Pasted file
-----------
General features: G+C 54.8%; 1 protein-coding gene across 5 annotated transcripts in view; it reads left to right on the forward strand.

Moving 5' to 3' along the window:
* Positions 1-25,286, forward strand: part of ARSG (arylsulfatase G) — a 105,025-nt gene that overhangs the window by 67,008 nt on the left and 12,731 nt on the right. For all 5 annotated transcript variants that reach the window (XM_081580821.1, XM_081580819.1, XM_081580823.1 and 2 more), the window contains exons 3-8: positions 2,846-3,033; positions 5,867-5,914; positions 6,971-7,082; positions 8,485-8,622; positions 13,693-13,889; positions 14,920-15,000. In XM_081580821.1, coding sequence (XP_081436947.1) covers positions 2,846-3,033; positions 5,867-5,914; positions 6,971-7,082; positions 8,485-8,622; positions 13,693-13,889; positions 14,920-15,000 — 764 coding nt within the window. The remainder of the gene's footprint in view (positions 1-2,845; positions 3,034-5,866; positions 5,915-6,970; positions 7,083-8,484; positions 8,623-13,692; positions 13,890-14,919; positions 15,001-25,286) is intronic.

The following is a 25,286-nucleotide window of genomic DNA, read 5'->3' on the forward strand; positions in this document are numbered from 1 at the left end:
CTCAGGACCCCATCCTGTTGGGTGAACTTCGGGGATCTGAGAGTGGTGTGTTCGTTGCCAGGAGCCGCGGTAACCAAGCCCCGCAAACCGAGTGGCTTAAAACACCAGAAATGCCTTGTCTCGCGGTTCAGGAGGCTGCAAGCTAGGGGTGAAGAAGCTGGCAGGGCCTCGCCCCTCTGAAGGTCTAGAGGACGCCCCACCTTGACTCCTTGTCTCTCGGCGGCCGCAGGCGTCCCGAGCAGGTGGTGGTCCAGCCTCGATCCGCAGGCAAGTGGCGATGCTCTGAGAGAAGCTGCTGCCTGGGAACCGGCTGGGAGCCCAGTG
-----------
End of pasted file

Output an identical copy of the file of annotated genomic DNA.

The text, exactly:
General features: G+C 54.8%; 1 protein-coding gene across 5 annotated transcripts in view; it reads left to right on the forward strand.

Moving 5' to 3' along the window:
* Positions 1-25,286, forward strand: part of ARSG (arylsulfatase G) — a 105,025-nt gene that overhangs the window by 67,008 nt on the left and 12,731 nt on the right. For all 5 annotated transcript variants that reach the window (XM_081580821.1, XM_081580819.1, XM_081580823.1 and 2 more), the window contains exons 3-8: positions 2,846-3,033; positions 5,867-5,914; positions 6,971-7,082; positions 8,485-8,622; positions 13,693-13,889; positions 14,920-15,000. In XM_081580821.1, coding sequence (XP_081436947.1) covers positions 2,846-3,033; positions 5,867-5,914; positions 6,971-7,082; positions 8,485-8,622; positions 13,693-13,889; positions 14,920-15,000 — 764 coding nt within the window. The remainder of the gene's footprint in view (positions 1-2,845; positions 3,034-5,866; positions 5,915-6,970; positions 7,083-8,484; positions 8,623-13,692; positions 13,890-14,919; positions 15,001-25,286) is intronic.

The following is a 25,286-nucleotide window of genomic DNA, read 5'->3' on the forward strand; positions in this document are numbered from 1 at the left end:
CTCAGGACCCCATCCTGTTGGGTGAACTTCGGGGATCTGAGAGTGGTGTGTTCGTTGCCAGGAGCCGCGGTAACCAAGCCCCGCAAACCGAGTGGCTTAAAACACCAGAAATGCCTTGTCTCGCGGTTCAGGAGGCTGCAAGCTAGGGGTGAAGAAGCTGGCAGGGCCTCGCCCCTCTGAAGGTCTAGAGGACGCCCCACCTTGACTCCTTGTCTCTCGGCGGCCGCAGGCGTCCCGAGCAGGTGGTGGTCCAGCCTCGATCCGCAGGCAAGTGGCGATGCTCTGAGAGAAGCTGCTGCCTGGGAACCGGCTGGGAGCCCAGTG